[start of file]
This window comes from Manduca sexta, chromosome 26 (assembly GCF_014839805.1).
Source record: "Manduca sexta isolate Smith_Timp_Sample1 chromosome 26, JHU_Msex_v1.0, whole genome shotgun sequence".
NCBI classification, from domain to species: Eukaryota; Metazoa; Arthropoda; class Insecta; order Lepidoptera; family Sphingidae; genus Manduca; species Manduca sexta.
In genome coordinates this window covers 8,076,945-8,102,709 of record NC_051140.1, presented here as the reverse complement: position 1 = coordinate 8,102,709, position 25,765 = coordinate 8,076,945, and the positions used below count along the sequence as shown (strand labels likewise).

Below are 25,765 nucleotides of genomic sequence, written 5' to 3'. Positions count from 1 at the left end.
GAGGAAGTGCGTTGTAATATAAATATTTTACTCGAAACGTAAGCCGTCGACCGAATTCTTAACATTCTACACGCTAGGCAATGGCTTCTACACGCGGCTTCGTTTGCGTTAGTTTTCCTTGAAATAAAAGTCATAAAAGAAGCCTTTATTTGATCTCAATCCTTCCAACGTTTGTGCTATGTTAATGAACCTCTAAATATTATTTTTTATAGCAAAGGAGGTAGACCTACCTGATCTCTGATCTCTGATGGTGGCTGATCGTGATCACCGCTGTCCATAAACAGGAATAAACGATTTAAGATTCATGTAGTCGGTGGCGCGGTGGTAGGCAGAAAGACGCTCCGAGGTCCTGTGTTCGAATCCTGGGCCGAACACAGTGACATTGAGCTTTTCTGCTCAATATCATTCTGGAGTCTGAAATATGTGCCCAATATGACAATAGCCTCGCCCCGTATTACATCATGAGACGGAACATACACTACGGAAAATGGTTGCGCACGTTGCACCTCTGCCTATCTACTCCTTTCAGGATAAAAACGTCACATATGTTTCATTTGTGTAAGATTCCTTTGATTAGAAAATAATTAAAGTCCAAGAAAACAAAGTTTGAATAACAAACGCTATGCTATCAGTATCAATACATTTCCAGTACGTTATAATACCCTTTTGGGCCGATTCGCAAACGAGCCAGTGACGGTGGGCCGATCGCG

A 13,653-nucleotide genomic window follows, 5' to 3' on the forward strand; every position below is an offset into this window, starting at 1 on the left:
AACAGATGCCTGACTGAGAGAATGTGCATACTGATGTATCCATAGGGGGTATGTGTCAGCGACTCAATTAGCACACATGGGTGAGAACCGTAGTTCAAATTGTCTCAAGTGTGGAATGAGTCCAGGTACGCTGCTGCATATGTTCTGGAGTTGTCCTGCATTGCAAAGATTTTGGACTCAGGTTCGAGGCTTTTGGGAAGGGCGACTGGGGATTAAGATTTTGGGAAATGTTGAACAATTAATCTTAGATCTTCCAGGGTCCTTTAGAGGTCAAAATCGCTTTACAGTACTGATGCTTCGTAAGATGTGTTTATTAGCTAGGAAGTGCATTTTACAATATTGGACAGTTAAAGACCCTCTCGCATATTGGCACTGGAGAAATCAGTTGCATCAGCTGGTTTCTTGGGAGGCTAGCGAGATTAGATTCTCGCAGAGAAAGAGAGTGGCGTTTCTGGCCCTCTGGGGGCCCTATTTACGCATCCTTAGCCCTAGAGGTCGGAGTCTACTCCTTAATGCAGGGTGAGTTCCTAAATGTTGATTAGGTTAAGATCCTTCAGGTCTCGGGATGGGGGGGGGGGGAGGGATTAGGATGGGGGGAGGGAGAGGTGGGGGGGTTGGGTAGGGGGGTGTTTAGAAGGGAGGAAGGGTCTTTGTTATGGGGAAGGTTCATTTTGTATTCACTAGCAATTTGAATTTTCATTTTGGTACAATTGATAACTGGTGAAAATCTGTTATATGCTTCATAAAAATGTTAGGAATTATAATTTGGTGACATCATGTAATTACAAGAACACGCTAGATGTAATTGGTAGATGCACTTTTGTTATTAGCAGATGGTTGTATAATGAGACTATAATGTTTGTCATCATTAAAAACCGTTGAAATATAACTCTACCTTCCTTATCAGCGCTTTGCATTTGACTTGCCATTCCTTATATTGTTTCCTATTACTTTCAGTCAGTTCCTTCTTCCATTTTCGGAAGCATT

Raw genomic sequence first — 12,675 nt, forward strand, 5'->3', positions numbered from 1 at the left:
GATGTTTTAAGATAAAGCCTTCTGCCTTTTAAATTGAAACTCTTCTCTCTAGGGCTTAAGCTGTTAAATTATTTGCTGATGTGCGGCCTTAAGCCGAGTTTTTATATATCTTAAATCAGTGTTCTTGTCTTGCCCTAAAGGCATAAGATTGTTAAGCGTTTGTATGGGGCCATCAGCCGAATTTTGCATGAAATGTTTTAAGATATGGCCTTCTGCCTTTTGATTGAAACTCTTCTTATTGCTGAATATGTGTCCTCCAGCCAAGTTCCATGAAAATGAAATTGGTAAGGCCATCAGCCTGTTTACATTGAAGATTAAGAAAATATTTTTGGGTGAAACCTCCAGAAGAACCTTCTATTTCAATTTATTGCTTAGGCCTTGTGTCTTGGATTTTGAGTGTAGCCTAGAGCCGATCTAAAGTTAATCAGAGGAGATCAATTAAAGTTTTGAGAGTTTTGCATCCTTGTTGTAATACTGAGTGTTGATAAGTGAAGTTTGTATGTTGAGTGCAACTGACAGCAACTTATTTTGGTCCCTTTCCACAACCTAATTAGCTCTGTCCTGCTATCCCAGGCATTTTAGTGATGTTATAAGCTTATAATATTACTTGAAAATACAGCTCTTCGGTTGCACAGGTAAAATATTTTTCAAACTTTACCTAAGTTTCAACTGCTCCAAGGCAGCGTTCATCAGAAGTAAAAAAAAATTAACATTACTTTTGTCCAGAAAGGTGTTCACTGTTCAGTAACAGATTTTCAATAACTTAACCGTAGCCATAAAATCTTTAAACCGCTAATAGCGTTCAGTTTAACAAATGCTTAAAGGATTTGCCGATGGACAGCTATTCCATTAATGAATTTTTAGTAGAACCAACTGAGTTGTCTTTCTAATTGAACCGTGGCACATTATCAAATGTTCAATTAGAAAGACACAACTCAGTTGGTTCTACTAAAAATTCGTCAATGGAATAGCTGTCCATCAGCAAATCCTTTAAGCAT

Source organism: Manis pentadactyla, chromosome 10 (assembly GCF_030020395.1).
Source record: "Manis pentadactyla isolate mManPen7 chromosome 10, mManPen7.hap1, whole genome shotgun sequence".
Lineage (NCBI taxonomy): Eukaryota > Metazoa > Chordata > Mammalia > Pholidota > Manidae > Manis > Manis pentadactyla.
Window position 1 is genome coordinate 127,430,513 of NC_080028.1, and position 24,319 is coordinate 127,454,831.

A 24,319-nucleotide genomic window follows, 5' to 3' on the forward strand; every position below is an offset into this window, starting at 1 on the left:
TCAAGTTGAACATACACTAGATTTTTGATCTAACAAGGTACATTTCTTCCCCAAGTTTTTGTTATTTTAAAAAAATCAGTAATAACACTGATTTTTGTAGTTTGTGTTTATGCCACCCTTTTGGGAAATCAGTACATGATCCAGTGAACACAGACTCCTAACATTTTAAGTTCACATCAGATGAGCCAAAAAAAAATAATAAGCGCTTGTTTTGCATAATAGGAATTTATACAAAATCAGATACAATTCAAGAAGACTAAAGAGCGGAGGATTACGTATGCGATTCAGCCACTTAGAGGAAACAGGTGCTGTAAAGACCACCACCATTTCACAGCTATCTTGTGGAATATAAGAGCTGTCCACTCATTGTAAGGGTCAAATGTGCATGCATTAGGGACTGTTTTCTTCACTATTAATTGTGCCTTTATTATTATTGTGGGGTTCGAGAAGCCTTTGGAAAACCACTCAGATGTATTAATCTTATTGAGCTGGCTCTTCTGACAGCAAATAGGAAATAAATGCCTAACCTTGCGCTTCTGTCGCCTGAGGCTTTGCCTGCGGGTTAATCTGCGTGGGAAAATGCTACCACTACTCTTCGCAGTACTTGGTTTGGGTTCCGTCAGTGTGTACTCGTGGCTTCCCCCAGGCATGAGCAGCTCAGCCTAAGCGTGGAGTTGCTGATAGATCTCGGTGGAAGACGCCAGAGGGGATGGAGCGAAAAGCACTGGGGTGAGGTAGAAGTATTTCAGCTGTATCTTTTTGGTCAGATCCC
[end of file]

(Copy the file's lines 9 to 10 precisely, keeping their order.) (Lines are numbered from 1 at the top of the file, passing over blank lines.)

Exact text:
Raw genomic sequence first — 12,675 nt, forward strand, 5'->3', positions numbered from 1 at the left:
GATGTTTTAAGATAAAGCCTTCTGCCTTTTAAATTGAAACTCTTCTCTCTAGGGCTTAAGCTGTTAAATTATTTGCTGATGTGCGGCCTTAAGCCGAGTTTTTATATATCTTAAATCAGTGTTCTTGTCTTGCCCTAAAGGCATAAGATTGTTAAGCGTTTGTATGGGGCCATCAGCCGAATTTTGCATGAAATGTTTTAAGATATGGCCTTCTGCCTTTTGATTGAAACTCTTCTTATTGCTGAATATGTGTCCTCCAGCCAAGTTCCATGAAAATGAAATTGGTAAGGCCATCAGCCTGTTTACATTGAAGATTAAGAAAATATTTTTGGGTGAAACCTCCAGAAGAACCTTCTATTTCAATTTATTGCTTAGGCCTTGTGTCTTGGATTTTGAGTGTAGCCTAGAGCCGATCTAAAGTTAATCAGAGGAGATCAATTAAAGTTTTGAGAGTTTTGCATCCTTGTTGTAATACTGAGTGTTGATAAGTGAAGTTTGTATGTTGAGTGCAACTGACAGCAACTTATTTTGGTCCCTTTCCACAACCTAATTAGCTCTGTCCTGCTATCCCAGGCATTTTAGTGATGTTATAAGCTTATAATATTACTTGAAAATACAGCTCTTCGGTTGCACAGGTAAAATATTTTTCAAACTTTACCTAAGTTTCAACTGCTCCAAGGCAGCGTTCATCAGAAGTAAAAAAAAATTAACATTACTTTTGTCCAGAAAGGTGTTCACTGTTCAGTAACAGATTTTCAATAACTTAACCGTAGCCATAAAATCTTTAAACCGCTAATAGCGTTCAGTTTAACAAATGCTTAAAGGATTTGCCGATGGACAGCTATTCCATTAATGAATTTTTAGTAGAACCAACTGAGTTGTCTTTCTAATTGAACCGTGGCACATTATCAAATGTTCAATTAGAAAGACACAACTCAGTTGGTTCTACTAAAAATTCGTCAATGGAATAGCTGTCCATCAGCAAATCCTTTAAGCAT